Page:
Dinitrogen Coupling to a Terpyridine-Molybdenum Chromophore Is Switched on by Fermi Resonance

Shahnawaz Rafiq, Máté J. Bezdek, Paul J. Chirik, Gregory D. Scholes

Research output: Contribution to journalArticlepeer-review

26 Scopus citations


The traditional view of a chemical change is inherently local and classical, and such a change relies on a mix of thermodynamic and kinetic parameters to control reactivity. Often, the thermodynamic stability of chemical bonds necessitates significant energy input for activation. One fundamental question is potentially transformative: can quantum mechanics enable selective bond activation? A possible approach involves strategic input of energy to reaction-specific vibrational levels. Toward this goal, our work describes the coupling of vibrational motions in a terpyridine-molybdenum complex hosting a nonreactive substrate—dinitrogen. Ultrafast coherence spectroscopies revealed a Fermi-resonance coupling mechanism connecting in-plane breathing motion of the light-harvesting terpyridines with the stretching motion of the spatially disparate dinitrogen bridge. Notably, the coupling is significantly enhanced in the photoexcited state. This Fermi resonance indicates an energy conduit that drives the two motions in sync and thereby amplifies vibrational energy exchange. Achieving selective bond activation by bridging vibrations could present a quantum-inspired design principle in synthetic chemistry.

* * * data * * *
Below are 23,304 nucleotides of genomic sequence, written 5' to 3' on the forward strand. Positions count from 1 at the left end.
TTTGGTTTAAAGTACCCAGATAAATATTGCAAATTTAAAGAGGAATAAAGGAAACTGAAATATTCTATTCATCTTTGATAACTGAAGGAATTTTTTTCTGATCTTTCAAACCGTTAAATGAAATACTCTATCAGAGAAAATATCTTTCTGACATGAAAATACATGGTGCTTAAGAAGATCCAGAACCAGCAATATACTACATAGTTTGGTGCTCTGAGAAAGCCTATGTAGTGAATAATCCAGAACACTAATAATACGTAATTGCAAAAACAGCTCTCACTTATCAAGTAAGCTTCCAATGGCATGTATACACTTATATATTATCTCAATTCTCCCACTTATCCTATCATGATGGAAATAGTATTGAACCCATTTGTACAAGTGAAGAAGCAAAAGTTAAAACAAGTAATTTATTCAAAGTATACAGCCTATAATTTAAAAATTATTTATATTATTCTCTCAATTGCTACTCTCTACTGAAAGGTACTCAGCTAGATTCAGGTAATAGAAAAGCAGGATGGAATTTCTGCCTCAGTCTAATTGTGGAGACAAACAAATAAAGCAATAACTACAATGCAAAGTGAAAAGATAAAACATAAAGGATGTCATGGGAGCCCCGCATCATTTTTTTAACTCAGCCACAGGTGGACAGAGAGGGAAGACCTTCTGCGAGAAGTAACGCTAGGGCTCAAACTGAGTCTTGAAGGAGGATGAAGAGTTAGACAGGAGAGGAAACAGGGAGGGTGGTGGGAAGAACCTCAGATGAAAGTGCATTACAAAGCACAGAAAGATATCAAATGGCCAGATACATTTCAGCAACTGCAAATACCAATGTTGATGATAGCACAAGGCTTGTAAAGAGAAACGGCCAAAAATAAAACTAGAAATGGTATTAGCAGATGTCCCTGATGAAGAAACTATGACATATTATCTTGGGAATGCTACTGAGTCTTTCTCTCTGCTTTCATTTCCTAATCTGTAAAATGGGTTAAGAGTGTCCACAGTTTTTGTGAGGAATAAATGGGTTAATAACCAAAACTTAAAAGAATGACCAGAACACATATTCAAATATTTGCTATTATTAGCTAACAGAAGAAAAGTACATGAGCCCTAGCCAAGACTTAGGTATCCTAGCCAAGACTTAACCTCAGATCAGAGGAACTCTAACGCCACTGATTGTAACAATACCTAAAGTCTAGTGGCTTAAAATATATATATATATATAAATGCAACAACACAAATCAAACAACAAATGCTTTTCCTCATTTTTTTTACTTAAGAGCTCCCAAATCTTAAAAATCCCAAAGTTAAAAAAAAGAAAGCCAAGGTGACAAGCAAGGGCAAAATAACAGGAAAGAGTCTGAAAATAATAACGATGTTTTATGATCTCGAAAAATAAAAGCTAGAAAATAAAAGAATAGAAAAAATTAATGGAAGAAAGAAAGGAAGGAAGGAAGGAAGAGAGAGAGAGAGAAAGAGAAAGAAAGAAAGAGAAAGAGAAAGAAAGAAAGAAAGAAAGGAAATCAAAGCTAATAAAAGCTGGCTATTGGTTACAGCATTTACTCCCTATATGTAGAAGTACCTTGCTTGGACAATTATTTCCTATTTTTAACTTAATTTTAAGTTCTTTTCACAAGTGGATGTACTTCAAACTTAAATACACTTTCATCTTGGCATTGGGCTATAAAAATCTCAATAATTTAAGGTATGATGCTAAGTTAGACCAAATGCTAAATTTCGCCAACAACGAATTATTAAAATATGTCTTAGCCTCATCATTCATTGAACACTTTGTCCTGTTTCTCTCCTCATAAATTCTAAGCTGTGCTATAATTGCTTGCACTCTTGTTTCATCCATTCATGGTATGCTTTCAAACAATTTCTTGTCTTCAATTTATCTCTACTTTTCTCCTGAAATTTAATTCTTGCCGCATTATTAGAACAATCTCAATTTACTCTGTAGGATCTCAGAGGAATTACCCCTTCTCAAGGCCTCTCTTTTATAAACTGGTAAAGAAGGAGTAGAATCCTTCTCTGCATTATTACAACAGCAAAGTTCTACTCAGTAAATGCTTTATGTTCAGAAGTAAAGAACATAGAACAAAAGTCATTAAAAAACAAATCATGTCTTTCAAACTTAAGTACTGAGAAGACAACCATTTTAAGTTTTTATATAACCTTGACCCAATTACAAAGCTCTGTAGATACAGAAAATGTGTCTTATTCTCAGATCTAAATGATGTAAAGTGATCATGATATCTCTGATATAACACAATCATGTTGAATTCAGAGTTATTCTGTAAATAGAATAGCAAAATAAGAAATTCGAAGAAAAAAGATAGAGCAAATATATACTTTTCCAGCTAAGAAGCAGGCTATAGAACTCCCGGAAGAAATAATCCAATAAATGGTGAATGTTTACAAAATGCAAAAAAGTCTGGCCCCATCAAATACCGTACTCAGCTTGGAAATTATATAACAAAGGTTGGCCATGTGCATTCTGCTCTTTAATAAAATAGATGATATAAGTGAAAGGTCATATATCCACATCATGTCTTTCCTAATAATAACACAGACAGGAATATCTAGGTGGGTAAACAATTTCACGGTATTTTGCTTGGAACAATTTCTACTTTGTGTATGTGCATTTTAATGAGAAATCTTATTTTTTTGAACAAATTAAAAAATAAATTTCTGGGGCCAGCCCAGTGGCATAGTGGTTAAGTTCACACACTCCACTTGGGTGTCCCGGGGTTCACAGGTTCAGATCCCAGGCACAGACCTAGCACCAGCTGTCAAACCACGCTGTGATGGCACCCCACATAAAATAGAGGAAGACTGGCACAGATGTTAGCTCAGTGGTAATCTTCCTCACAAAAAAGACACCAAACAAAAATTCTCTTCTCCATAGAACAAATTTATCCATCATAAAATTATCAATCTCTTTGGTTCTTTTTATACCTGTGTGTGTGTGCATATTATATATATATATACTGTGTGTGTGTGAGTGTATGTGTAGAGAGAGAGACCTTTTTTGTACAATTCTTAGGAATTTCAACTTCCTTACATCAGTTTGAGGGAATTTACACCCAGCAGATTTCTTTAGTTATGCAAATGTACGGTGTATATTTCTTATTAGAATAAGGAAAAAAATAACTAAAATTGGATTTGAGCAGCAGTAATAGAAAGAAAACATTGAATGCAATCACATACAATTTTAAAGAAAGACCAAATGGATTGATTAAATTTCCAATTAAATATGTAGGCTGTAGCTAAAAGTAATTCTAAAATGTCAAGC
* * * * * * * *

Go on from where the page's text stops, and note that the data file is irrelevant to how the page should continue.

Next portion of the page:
Original languageEnglish
Pages (from-to)402-416
Number of pages15
Issue number2
StatePublished - Feb 14 2019

Bibliographical note

Publisher Copyright:
© 2018 Elsevier Inc.


  • Fermi resonance
  • SDG7: Affordable and clean energy
  • bond activation
  • coherence spectroscopy
  • high-frequency modes
  • molybdenum terpyridine complex
  • photoactivation
  • quantum coherences
  • quantum energy flow
  • vibrational coupling
  • vibronic enhancement
  • wavepackets

ASJC Scopus subject areas

  • General Chemistry
  • Biochemistry
  • Environmental Chemistry
  • General Chemical Engineering
  • Biochemistry, medical
  • Materials Chemistry


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